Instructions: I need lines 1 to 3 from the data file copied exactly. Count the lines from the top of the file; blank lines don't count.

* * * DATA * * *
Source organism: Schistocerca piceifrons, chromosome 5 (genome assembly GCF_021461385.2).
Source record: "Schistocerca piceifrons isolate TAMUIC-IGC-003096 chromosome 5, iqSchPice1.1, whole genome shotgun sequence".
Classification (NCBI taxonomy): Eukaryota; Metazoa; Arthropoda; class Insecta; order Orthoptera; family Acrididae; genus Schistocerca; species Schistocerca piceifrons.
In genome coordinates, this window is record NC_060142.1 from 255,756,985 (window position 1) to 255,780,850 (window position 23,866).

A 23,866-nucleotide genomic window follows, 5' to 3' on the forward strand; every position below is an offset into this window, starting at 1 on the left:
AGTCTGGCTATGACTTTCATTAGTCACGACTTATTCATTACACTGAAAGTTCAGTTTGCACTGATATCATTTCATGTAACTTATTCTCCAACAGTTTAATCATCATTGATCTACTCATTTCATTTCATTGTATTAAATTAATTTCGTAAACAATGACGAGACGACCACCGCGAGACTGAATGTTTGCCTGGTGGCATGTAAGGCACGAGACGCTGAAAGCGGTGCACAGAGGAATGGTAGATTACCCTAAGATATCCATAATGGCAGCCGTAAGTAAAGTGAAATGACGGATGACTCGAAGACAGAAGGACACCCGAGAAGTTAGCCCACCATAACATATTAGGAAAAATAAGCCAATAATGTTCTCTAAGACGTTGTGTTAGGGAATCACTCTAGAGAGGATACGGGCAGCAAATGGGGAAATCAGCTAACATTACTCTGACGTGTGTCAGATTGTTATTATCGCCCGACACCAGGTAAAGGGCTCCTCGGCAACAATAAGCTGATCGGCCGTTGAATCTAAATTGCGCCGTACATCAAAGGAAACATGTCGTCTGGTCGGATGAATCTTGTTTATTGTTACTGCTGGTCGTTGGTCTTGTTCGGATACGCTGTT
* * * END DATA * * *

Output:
Source organism: Schistocerca piceifrons, chromosome 5 (genome assembly GCF_021461385.2).
Source record: "Schistocerca piceifrons isolate TAMUIC-IGC-003096 chromosome 5, iqSchPice1.1, whole genome shotgun sequence".
Classification (NCBI taxonomy): Eukaryota; Metazoa; Arthropoda; class Insecta; order Orthoptera; family Acrididae; genus Schistocerca; species Schistocerca piceifrons.